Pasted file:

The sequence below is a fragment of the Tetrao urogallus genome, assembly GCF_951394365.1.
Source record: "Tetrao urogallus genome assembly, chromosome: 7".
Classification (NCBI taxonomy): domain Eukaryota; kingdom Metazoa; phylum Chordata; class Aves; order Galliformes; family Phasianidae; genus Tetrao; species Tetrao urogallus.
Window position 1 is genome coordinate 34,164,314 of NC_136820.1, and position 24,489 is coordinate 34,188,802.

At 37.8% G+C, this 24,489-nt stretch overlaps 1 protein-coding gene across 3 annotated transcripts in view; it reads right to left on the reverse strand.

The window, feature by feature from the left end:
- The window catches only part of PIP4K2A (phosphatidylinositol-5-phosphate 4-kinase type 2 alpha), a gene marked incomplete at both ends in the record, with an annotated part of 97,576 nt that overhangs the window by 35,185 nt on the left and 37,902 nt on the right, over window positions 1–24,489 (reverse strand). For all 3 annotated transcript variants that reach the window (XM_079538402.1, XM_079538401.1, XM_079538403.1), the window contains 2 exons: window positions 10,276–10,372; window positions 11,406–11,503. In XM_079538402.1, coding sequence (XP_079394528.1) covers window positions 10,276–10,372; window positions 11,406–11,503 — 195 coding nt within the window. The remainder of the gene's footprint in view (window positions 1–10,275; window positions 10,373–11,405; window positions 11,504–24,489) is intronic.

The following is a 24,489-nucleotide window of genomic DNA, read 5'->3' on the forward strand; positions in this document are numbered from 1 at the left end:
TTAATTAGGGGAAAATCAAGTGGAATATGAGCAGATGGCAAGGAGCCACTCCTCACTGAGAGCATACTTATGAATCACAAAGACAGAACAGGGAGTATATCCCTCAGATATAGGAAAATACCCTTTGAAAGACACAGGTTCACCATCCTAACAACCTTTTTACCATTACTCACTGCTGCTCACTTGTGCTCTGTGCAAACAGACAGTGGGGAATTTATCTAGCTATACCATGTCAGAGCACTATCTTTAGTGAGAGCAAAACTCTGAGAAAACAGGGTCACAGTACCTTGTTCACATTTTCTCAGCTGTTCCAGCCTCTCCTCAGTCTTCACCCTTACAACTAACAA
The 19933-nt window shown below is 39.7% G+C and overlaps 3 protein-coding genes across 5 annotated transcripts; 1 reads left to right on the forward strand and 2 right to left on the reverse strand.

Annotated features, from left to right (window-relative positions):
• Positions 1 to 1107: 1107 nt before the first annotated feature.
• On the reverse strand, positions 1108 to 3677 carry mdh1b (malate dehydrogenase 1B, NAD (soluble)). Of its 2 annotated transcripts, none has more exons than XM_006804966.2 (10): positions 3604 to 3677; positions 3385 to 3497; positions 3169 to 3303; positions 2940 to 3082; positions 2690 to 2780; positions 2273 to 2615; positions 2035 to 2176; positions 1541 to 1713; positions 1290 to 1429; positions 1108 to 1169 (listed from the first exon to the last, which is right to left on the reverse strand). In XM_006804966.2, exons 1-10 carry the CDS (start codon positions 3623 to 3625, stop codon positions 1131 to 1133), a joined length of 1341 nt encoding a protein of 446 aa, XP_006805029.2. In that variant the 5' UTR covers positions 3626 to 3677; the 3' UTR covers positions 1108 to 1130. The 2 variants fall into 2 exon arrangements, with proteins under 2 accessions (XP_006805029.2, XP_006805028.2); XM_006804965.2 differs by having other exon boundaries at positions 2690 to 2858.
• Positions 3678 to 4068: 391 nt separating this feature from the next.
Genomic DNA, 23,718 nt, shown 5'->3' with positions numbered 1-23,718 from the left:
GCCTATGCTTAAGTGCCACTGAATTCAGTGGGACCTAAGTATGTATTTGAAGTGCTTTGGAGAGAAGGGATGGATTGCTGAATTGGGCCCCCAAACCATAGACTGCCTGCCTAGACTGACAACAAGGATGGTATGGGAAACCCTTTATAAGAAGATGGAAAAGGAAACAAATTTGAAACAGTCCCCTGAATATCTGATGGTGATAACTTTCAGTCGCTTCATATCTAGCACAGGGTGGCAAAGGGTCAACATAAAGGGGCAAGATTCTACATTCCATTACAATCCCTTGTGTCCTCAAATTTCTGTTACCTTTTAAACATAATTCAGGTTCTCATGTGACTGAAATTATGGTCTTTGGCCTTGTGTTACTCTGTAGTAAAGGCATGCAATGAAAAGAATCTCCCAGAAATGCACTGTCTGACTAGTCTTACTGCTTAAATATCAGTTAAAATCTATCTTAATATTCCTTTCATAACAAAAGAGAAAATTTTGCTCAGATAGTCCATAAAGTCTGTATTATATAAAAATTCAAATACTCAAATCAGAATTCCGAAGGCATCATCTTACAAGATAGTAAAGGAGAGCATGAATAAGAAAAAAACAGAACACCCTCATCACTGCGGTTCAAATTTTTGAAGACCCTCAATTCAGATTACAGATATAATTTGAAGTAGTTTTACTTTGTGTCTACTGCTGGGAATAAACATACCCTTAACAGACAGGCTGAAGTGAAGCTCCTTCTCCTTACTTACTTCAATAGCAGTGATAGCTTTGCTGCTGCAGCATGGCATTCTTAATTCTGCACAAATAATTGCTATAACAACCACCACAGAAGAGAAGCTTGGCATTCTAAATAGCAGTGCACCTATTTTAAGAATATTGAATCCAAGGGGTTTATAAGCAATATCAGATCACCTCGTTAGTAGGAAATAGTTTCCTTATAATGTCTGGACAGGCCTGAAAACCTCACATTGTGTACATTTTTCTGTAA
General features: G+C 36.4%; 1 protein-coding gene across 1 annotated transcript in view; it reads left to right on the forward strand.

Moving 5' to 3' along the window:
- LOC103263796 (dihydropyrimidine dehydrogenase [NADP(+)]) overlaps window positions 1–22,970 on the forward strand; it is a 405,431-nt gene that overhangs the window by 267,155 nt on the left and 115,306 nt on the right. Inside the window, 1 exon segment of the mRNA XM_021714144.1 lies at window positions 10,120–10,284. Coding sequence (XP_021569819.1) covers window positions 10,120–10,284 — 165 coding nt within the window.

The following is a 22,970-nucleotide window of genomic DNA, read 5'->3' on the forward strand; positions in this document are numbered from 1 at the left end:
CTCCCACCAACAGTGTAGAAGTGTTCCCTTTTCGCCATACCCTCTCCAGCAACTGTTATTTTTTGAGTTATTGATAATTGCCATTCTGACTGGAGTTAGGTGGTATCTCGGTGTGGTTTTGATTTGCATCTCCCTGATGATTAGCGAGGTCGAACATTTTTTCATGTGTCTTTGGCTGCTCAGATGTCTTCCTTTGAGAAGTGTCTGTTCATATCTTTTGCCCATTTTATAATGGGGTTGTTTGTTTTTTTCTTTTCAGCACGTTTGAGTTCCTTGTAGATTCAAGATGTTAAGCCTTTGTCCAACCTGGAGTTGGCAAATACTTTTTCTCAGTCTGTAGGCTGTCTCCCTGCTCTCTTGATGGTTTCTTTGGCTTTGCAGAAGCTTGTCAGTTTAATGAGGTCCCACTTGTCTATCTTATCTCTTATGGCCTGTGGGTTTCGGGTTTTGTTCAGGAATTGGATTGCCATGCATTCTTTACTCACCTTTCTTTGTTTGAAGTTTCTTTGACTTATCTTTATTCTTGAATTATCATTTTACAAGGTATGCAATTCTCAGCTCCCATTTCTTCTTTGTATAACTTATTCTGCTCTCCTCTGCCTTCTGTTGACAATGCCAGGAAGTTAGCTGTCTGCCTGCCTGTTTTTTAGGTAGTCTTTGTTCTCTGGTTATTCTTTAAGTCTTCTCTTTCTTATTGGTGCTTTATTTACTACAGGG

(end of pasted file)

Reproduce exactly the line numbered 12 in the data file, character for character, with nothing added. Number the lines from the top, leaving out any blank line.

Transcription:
• Positions 1 to 1107: 1107 nt before the first annotated feature.